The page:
Euro area – If something positive is to come out of the pandemic and Brexit, it’s likely to be a unified response to the health crisis and the acknowledgment that going it alone might not be in anyone’s best interests. The euro area is a common market with a single monetary authority but without a common fiscal authority. The singular focus of defeating the virus might be the catalyst for rethinking the importance and perhaps the advantages of a more unified political structure.
The euro area was growing as high as 3% per year in 2017 before U.S.-inspired trade frictions pushed the global manufacturing sector into recession. By the end of 2019, euro area growth had fallen to 1.4% just before the pandemic and economic shutdown.
Unified government spending would encourage significant and widespread increases in growth and employment. Widespread prosperity would go a long way toward short-circuiting economic uncertainty and any accompanying extreme political behavior.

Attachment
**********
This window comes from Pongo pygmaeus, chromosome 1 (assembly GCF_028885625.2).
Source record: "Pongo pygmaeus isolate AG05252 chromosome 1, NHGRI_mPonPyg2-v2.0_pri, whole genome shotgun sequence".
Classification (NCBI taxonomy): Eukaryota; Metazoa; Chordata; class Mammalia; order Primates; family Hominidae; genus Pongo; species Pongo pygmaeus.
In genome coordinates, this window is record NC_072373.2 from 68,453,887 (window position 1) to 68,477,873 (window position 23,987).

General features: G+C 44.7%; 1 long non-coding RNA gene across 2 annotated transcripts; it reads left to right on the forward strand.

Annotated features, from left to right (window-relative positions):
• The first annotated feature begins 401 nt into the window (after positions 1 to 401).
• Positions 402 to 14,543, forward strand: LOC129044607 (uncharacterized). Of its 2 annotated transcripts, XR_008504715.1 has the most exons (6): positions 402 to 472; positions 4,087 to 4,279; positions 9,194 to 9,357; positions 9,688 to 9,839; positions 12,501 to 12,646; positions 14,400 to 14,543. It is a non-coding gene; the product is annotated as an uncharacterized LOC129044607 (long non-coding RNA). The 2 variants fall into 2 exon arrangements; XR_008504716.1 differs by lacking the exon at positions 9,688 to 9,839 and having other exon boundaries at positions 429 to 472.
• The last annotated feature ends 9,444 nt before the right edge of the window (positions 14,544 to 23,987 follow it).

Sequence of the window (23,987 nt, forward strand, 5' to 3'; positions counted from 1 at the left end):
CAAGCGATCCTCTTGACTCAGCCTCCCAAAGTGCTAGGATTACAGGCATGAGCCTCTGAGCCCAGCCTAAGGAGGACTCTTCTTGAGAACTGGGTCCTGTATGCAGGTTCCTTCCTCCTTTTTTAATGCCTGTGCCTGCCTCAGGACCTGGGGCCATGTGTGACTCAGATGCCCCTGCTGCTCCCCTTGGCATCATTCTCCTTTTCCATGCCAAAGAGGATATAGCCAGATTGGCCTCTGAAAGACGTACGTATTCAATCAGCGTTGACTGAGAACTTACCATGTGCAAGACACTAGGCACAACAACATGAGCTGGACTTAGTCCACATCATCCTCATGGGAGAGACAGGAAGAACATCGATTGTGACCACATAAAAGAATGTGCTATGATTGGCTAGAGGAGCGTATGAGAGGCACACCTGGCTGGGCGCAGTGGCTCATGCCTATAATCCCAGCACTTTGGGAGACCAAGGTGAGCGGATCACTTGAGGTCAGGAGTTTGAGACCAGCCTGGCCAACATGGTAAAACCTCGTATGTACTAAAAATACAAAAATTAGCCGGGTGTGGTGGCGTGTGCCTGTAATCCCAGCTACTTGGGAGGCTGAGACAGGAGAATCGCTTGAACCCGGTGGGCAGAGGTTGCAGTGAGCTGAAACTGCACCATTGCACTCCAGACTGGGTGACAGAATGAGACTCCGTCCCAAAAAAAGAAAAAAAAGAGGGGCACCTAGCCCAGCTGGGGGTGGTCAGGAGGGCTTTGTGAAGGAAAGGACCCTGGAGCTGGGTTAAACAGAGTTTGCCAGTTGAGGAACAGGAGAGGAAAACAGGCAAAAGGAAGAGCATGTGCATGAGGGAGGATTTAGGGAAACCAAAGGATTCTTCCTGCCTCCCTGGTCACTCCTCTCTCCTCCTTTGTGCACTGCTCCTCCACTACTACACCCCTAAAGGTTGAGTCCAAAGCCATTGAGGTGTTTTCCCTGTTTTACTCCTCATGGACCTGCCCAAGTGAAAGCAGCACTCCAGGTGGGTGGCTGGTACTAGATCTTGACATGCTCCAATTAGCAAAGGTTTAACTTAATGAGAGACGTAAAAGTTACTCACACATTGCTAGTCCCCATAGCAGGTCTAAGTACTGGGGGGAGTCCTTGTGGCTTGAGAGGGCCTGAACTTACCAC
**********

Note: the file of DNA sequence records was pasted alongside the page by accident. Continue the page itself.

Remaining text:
China is a trading partner, but it is one with the potential to be a national security rival should it use its economic power to assert political or military dominance. We do not anticipate an abatement of trade or geopolitical tensions between Washington and Beijing anytime soon. In fact, these tensions might expand should the U.S. re-enter the Trans-Pacific Partnership in the near to medium term.
Remarkably, China has been an economic powerhouse for a short time—less than 25 years. And it has been able to grow without the umbrella of liberal democracy that Westerners consider essential for economic growth and without a free-floating currency that economists say allows for the efficient flow of goods across borders.
It is clear that the trade and security tensions have spilled over into a broader set of challenges. Whether it is China’s boycott of a Norwegian company after the Nobel Prize was given to a Chinese dissident or China’s building of coal plants last year while simultaneously agreeing to reduce carbon emissions, a reduction of tensions is not likely in the near term, all of which pose some risk to global growth.
For more information on how the coronavirus pandemic is affecting midsize businesses, please visit the RSM Coronavirus Resource Center.